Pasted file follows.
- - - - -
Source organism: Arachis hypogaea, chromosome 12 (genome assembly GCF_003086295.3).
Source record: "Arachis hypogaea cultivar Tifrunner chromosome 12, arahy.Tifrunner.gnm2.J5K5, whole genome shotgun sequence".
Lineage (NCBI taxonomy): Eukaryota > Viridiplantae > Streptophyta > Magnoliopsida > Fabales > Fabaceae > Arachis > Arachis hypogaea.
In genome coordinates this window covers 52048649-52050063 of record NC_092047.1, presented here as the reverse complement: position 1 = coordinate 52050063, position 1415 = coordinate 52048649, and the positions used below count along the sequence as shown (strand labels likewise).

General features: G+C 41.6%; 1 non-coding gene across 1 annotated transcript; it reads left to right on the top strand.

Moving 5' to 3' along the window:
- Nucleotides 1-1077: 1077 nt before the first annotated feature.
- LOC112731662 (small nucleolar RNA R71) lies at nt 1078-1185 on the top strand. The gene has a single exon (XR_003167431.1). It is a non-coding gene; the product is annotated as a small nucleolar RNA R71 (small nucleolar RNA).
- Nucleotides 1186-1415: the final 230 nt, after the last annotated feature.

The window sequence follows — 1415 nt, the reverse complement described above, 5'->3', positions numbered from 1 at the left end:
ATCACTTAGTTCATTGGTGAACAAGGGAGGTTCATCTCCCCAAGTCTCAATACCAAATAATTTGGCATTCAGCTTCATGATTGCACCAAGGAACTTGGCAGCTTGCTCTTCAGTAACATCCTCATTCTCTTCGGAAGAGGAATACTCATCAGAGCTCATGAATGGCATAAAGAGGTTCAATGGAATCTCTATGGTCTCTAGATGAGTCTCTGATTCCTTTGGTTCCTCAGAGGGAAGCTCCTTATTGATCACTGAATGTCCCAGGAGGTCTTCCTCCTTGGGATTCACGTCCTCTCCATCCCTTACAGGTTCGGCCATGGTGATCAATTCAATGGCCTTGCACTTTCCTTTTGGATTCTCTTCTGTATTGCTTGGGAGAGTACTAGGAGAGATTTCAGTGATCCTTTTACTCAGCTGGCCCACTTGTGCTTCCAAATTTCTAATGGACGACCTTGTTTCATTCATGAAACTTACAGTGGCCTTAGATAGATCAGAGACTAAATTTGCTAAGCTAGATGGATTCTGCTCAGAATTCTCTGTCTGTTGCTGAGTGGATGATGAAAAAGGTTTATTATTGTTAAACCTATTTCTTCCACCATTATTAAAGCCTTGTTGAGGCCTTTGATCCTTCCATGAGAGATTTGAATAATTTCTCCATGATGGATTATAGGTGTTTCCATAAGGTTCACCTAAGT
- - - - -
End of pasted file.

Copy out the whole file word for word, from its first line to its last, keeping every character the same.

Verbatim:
Source organism: Arachis hypogaea, chromosome 12 (genome assembly GCF_003086295.3).
Source record: "Arachis hypogaea cultivar Tifrunner chromosome 12, arahy.Tifrunner.gnm2.J5K5, whole genome shotgun sequence".
Lineage (NCBI taxonomy): Eukaryota > Viridiplantae > Streptophyta > Magnoliopsida > Fabales > Fabaceae > Arachis > Arachis hypogaea.
In genome coordinates this window covers 52048649-52050063 of record NC_092047.1, presented here as the reverse complement: position 1 = coordinate 52050063, position 1415 = coordinate 52048649, and the positions used below count along the sequence as shown (strand labels likewise).

General features: G+C 41.6%; 1 non-coding gene across 1 annotated transcript; it reads left to right on the top strand.

Moving 5' to 3' along the window:
- Nucleotides 1-1077: 1077 nt before the first annotated feature.
- LOC112731662 (small nucleolar RNA R71) lies at nt 1078-1185 on the top strand. The gene has a single exon (XR_003167431.1). It is a non-coding gene; the product is annotated as a small nucleolar RNA R71 (small nucleolar RNA).
- Nucleotides 1186-1415: the final 230 nt, after the last annotated feature.

The window sequence follows — 1415 nt, the reverse complement described above, 5'->3', positions numbered from 1 at the left end:
ATCACTTAGTTCATTGGTGAACAAGGGAGGTTCATCTCCCCAAGTCTCAATACCAAATAATTTGGCATTCAGCTTCATGATTGCACCAAGGAACTTGGCAGCTTGCTCTTCAGTAACATCCTCATTCTCTTCGGAAGAGGAATACTCATCAGAGCTCATGAATGGCATAAAGAGGTTCAATGGAATCTCTATGGTCTCTAGATGAGTCTCTGATTCCTTTGGTTCCTCAGAGGGAAGCTCCTTATTGATCACTGAATGTCCCAGGAGGTCTTCCTCCTTGGGATTCACGTCCTCTCCATCCCTTACAGGTTCGGCCATGGTGATCAATTCAATGGCCTTGCACTTTCCTTTTGGATTCTCTTCTGTATTGCTTGGGAGAGTACTAGGAGAGATTTCAGTGATCCTTTTACTCAGCTGGCCCACTTGTGCTTCCAAATTTCTAATGGACGACCTTGTTTCATTCATGAAACTTACAGTGGCCTTAGATAGATCAGAGACTAAATTTGCTAAGCTAGATGGATTCTGCTCAGAATTCTCTGTCTGTTGCTGAGTGGATGATGAAAAAGGTTTATTATTGTTAAACCTATTTCTTCCACCATTATTAAAGCCTTGTTGAGGCCTTTGATCCTTCCATGAGAGATTTGAATAATTTCTCCATGATGGATTATAGGTGTTTCCATAAGGTTCACCTAAGT